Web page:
In Bullheaded Move, Trump Blocks California From Setting Vehicle Emissions Rules

State leaders, environmental groups prepare to challenge decision in court.

So Trump delivered today on the chatter making the rounds over the past few days and tweeted that the his administration was revoking California’s authority to set its own vehicle emissions standards for new cars and light, because, apparently it means “cars will be far safer and much less expensive” and that, in turn, will mean “more JOBS, JOBS, JOBS!”

california traffic
By the time the Clean Air Act was made into law, California had already enacted its own tailpipe emissions regulation in order to tackle high levels of vehicular pollution in Los Angeles. It has since been in the forefront of states pushing for cleaner vehicles. Photo by DBduo Photography

This latest move in the ongoing battle between the feds and the Golden State, which has been openly opposed to the Trump administration, has been more than a year in the offing. The Environmental Protection Agency had signaled in April 2018 that it may revoke California’s special authority under the Clean Air Act of 1970.

The special provision came about because by the time the Clean Air Act was made into law, California had already enacted its own tailpipe emissions regulation in order to tackle high levels of vehicular pollution in Los Angeles in the 1960s. It was decided by Congress at that time that the state could set its own emissions standards as long was they were at par with, or stronger than, federal regulations. Other states could follow either California’s standards or those set by the EPA.

Revoking this provision, will therefore affect not only California, but also 13 other states and the District of Columbia that have been following California’s emissions regulations standards, and 11 states that have adopted its zero-emission vehicle standards (which require automakers to sell more zero-emission vehicles and plug-in hybrids). The Sierra Club notes that the clean car standards set by the state, which are more stringent than federal standards, “protects the environment and the public health of more than 118 million people, upwards of 40 percent of the US population.”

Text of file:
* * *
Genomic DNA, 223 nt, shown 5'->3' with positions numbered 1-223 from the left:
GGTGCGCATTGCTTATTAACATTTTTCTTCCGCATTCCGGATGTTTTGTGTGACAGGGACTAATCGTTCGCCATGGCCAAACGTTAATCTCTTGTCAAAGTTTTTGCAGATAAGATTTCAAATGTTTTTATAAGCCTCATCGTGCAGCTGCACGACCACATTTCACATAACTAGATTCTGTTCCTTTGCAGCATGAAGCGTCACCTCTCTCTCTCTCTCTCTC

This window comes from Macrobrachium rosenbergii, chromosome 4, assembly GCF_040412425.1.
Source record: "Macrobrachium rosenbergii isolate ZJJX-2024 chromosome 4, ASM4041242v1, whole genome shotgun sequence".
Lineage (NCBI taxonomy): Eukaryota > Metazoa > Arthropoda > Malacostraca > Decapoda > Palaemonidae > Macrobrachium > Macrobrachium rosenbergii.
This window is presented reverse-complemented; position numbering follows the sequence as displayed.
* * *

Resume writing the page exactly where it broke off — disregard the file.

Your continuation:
The move comes just weeks after the Department of Justice launched an antitrust investigation into a July deal between California and four automakers — Ford, Volkswagen, Honda and BMW — where the companies agreed to voluntarily abide by California’s rules and increase fuel efficiency and reduce emissions.

“This move doesn’t just defy the plain language of the law; it slams the brakes on technological advancement and throws a wrench into states’ ability to deal with air pollution and confront the growing risk of climate change. It’s yet another way the administration is defying science, the law and democratic norms to enable increased pollution,” Ken Kimmell, president of Union of Concerned Scientists, said in an emailed statement post Trump’s tweet.

The decision is, of course, going to be challenged in court and LA Times reported yesterday that California Democrats are already planning to block the administration’s move. “Rep. Doris Matsui (D-Sacramento), a member of the House committee that oversees the EPA, said she planned to seek legislation to keep the state’s authority intact,” the daily reported. “Although Trump likely would veto a free-standing bill to accomplish that, Democrats might be able to attach a provision to a budget measure or some other must-pass measure.”

California Attorney General Xavier Becerra too, has vowed to take the Trump administration to court, as have several environmental groups including UCS and Sierra Club.

“It is unclear whether the Trump administration has the authority to revoke the California waiver,” says Thaddeus Lightfoot, as a partner at the international law firm Dorsey & Whitney who has spent almost three decades specializing in environmental law. The NYU School of Law’s Institute for Policy Integrity published a study last year concluding the plain text of the Clean Air Act does not allow EPA to revoke a waiver, he notes, adding that the George W. Bush administration denied California’s waiver in 2008 and California challenged that decision, but the case was never decided. When Barack Obama became president, the litigation was put in abeyance.

Whether legally defensible or not, the decision to do away with a special provision that addresses both air pollution and climate change at a time when we need even more stringent regulation of fossil fuel-powered machines, is foolhardy to say the least. But, what else can one expect from a leader who continues to look away while the world burns.

Couldn’t have put it better than California Governor Gavin Newsom’s tweet:

“Hi, @realDonaldTrump. Let me break it down in simple terms for you…

Reducing emissions:
-Protects our air & health
-Is good for the economy
-Allows families to pay less at the pump

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